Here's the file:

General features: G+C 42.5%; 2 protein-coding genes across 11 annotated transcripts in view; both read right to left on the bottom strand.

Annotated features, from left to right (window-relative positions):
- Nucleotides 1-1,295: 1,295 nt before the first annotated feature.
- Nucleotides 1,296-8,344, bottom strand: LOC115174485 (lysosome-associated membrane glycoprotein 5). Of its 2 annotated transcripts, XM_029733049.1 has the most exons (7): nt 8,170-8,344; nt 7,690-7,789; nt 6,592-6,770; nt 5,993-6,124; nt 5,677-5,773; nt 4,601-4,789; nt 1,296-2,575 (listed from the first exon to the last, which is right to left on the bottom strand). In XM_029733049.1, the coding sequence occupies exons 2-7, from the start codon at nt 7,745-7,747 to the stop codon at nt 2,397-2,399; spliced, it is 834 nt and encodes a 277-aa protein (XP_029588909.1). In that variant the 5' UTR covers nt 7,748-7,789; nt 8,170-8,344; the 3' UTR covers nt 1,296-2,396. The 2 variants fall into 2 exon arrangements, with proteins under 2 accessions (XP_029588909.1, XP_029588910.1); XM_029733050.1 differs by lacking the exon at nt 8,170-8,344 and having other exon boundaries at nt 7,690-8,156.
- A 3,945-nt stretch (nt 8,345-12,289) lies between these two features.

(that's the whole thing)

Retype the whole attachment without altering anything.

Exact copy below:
General features: G+C 42.5%; 2 protein-coding genes across 11 annotated transcripts in view; both read right to left on the bottom strand.

Annotated features, from left to right (window-relative positions):
- Nucleotides 1-1,295: 1,295 nt before the first annotated feature.
- Nucleotides 1,296-8,344, bottom strand: LOC115174485 (lysosome-associated membrane glycoprotein 5). Of its 2 annotated transcripts, XM_029733049.1 has the most exons (7): nt 8,170-8,344; nt 7,690-7,789; nt 6,592-6,770; nt 5,993-6,124; nt 5,677-5,773; nt 4,601-4,789; nt 1,296-2,575 (listed from the first exon to the last, which is right to left on the bottom strand). In XM_029733049.1, the coding sequence occupies exons 2-7, from the start codon at nt 7,745-7,747 to the stop codon at nt 2,397-2,399; spliced, it is 834 nt and encodes a 277-aa protein (XP_029588909.1). In that variant the 5' UTR covers nt 7,748-7,789; nt 8,170-8,344; the 3' UTR covers nt 1,296-2,396. The 2 variants fall into 2 exon arrangements, with proteins under 2 accessions (XP_029588909.1, XP_029588910.1); XM_029733050.1 differs by lacking the exon at nt 8,170-8,344 and having other exon boundaries at nt 7,690-8,156.
- A 3,945-nt stretch (nt 8,345-12,289) lies between these two features.